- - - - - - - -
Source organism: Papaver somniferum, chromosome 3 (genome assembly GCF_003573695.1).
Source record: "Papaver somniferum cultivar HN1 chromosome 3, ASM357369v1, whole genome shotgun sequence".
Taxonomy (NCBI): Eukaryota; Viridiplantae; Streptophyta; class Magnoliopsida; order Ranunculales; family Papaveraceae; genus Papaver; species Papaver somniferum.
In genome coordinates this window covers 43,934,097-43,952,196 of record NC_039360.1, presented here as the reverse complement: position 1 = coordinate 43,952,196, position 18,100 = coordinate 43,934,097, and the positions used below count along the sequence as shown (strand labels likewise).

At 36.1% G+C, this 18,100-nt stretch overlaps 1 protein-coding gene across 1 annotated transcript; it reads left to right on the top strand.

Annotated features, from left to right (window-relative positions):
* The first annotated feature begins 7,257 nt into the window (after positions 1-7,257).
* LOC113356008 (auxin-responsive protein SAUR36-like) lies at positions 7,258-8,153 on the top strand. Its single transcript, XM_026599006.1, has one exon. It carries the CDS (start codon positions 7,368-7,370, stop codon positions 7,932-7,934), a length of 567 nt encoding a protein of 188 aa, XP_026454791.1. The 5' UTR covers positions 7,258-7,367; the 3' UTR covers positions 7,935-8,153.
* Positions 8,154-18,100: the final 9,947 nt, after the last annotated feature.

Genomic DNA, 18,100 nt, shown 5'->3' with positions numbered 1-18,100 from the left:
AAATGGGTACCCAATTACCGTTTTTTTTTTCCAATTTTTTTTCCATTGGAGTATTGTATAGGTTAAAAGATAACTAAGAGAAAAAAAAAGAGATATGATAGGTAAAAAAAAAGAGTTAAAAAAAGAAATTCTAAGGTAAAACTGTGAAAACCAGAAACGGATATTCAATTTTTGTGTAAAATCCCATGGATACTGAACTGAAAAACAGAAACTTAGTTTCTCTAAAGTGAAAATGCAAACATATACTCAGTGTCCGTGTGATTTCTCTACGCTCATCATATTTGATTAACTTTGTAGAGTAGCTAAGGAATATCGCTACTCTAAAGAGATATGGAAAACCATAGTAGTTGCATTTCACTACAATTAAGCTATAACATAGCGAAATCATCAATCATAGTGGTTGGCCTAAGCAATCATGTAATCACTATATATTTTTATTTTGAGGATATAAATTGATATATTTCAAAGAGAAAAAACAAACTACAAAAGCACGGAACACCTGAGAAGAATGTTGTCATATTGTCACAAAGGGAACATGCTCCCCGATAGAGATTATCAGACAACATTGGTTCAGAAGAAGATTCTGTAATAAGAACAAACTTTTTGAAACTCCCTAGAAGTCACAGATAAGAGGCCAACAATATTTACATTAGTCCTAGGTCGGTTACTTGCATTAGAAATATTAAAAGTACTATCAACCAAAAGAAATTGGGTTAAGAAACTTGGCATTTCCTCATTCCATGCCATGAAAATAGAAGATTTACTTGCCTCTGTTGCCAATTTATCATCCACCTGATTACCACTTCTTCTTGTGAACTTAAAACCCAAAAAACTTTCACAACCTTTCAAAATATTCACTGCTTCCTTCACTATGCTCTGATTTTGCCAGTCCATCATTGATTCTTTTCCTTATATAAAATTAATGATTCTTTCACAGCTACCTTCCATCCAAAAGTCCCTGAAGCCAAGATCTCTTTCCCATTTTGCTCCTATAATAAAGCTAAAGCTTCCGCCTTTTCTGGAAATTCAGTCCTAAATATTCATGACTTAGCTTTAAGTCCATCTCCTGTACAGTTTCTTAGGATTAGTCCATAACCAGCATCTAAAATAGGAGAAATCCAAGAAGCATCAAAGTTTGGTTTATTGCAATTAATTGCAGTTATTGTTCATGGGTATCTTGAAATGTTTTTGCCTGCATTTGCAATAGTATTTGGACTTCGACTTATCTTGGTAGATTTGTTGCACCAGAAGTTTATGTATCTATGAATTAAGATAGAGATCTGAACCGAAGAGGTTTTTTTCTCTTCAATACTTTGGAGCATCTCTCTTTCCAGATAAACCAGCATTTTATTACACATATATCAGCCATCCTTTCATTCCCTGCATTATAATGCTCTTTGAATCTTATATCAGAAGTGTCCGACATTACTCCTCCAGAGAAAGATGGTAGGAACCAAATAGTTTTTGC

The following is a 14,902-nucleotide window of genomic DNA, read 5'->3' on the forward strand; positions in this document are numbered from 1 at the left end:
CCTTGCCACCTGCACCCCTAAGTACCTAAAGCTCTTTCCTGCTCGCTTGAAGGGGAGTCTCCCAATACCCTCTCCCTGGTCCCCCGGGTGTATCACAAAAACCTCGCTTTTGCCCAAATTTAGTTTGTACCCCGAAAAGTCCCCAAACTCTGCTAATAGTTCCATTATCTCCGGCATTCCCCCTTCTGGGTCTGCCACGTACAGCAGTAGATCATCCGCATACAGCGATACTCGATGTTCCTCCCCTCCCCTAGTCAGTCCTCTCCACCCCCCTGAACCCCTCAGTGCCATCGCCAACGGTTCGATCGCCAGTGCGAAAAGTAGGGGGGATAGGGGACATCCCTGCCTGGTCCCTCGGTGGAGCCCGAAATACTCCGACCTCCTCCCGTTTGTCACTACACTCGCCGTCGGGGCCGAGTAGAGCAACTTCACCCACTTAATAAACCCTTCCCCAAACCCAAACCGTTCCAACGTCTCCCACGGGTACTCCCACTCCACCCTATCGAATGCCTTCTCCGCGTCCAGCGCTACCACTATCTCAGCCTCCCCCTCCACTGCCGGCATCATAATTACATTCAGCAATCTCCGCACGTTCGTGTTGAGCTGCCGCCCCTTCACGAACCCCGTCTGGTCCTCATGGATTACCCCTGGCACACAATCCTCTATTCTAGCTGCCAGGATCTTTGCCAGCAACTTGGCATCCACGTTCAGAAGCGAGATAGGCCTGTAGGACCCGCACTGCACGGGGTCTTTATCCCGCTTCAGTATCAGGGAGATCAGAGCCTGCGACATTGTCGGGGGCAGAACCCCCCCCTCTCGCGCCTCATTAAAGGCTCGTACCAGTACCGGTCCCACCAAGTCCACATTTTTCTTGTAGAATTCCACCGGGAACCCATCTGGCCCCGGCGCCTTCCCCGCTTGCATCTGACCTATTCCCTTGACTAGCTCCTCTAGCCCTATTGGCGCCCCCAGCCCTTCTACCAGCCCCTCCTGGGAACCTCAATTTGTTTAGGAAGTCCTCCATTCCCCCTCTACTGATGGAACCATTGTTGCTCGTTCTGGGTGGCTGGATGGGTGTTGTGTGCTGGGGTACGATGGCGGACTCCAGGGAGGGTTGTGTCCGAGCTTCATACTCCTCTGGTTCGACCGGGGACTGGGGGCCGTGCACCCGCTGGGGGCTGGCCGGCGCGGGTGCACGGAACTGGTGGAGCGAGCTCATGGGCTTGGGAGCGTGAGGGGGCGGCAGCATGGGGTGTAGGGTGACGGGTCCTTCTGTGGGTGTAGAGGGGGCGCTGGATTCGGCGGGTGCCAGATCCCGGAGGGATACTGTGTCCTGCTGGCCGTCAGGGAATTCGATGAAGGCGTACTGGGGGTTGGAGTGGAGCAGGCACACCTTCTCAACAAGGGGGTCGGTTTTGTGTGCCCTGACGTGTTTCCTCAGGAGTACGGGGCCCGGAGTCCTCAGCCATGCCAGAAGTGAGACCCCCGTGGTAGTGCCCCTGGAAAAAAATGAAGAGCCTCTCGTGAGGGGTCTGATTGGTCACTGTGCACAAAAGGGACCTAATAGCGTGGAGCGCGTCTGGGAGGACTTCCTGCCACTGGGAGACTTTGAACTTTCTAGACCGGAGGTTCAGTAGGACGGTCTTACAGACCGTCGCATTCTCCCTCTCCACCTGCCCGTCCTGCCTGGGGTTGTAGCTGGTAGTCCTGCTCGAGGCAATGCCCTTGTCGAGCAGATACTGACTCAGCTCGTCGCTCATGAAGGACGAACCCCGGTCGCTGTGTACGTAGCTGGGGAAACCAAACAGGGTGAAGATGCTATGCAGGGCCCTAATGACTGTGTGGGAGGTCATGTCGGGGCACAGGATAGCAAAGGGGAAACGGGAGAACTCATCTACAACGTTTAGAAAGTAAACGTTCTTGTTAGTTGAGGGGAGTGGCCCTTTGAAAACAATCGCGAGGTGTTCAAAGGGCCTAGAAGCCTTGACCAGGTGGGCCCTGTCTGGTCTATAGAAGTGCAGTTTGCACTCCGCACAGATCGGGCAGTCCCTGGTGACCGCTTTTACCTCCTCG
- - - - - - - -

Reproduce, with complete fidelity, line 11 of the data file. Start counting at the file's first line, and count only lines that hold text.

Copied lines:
AAATGGGTACCCAATTACCGTTTTTTTTTTCCAATTTTTTTTCCATTGGAGTATTGTATAGGTTAAAAGATAACTAAGAGAAAAAAAAAGAGATATGATAGGTAAAAAAAAAGAGTTAAAAAAAGAAATTCTAAGGTAAAACTGTGAAAACCAGAAACGGATATTCAATTTTTGTGTAAAATCCCATGGATACTGAACTGAAAAACAGAAACTTAGTTTCTCTAAAGTGAAAATGCAAACATATACTCAGTGTCCGTGTGATTTCTCTACGCTCATCATATTTGATTAACTTTGTAGAGTAGCTAAGGAATATCGCTACTCTAAAGAGATATGGAAAACCATAGTAGTTGCATTTCACTACAATTAAGCTATAACATAGCGAAATCATCAATCATAGTGGTTGGCCTAAGCAATCATGTAATCACTATATATTTTTATTTTGAGGATATAAATTGATATATTTCAAAGAGAAAAAACAAACTACAAAAGCACGGAACACCTGAGAAGAATGTTGTCATATTGTCACAAAGGGAACATGCTCCCCGATAGAGATTATCAGACAACATTGGTTCAGAAGAAGATTCTGTAATAAGAACAAACTTTTTGAAACTCCCTAGAAGTCACAGATAAGAGGCCAACAATATTTACATTAGTCCTAGGTCGGTTACTTGCATTAGAAATATTAAAAGTACTATCAACCAAAAGAAATTGGGTTAAGAAACTTGGCATTTCCTCATTCCATGCCATGAAAATAGAAGATTTACTTGCCTCTGTTGCCAATTTATCATCCACCTGATTACCACTTCTTCTTGTGAACTTAAAACCCAAAAAACTTTCACAACCTTTCAAAATATTCACTGCTTCCTTCACTATGCTCTGATTTTGCCAGTCCATCATTGATTCTTTTCCTTATATAAAATTAATGATTCTTTCACAGCTACCTTCCATCCAAAAGTCCCTGAAGCCAAGATCTCTTTCCCATTTTGCTCCTATAATAAAGCTAAAGCTTCCGCCTTTTCTGGAAATTCAGTCCTAAATATTCATGACTTAGCTTTAAGTCCATCTCCTGTACAGTTTCTTAGGATTAGTCCATAACCAGCATCTAAAATAGGAGAAATCCAAGAAGCATCAAAGTTTGGTTTATTGCAATTAATTGCAGTTATTGTTCATGGGTATCTTGAAATGTTTTTGCCTGCATTTGCAATAGTATTTGGACTTCGACTTATCTTGGTAGATTTGTTGCACCAGAAGTTTATGTATCTATGAATTAAGATAGAGATCTGAACCGAAGAGGTTTTTTTCTCTTCAATACTTTGGAGCATCTCTCTTTCCAGATAAACCAGCATTTTATTACACATATATCAGCCATCCTTTCATTCCCTGCATTATAATGCTCTTTGAATCTTATATCAGAAGTGTCCGACATTACTCCTCCAGAGAAAGATGGTAGGAACCAAATAGTTTTTGC